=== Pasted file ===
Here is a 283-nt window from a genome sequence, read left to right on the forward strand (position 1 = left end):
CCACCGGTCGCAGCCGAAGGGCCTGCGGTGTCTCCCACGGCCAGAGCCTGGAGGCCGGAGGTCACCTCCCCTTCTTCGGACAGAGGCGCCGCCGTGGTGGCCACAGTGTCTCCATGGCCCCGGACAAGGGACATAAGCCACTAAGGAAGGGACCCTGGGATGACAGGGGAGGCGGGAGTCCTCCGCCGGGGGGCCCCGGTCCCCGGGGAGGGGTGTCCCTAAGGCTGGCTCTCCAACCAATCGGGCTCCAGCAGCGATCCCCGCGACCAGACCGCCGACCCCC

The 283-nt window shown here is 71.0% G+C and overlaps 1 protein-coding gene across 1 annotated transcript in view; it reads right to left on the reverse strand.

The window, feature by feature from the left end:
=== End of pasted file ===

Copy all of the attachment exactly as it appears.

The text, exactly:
Here is a 283-nt window from a genome sequence, read left to right on the forward strand (position 1 = left end):
CCACCGGTCGCAGCCGAAGGGCCTGCGGTGTCTCCCACGGCCAGAGCCTGGAGGCCGGAGGTCACCTCCCCTTCTTCGGACAGAGGCGCCGCCGTGGTGGCCACAGTGTCTCCATGGCCCCGGACAAGGGACATAAGCCACTAAGGAAGGGACCCTGGGATGACAGGGGAGGCGGGAGTCCTCCGCCGGGGGGCCCCGGTCCCCGGGGAGGGGTGTCCCTAAGGCTGGCTCTCCAACCAATCGGGCTCCAGCAGCGATCCCCGCGACCAGACCGCCGACCCCC

The 283-nt window shown here is 71.0% G+C and overlaps 1 protein-coding gene across 1 annotated transcript in view; it reads right to left on the reverse strand.

The window, feature by feature from the left end: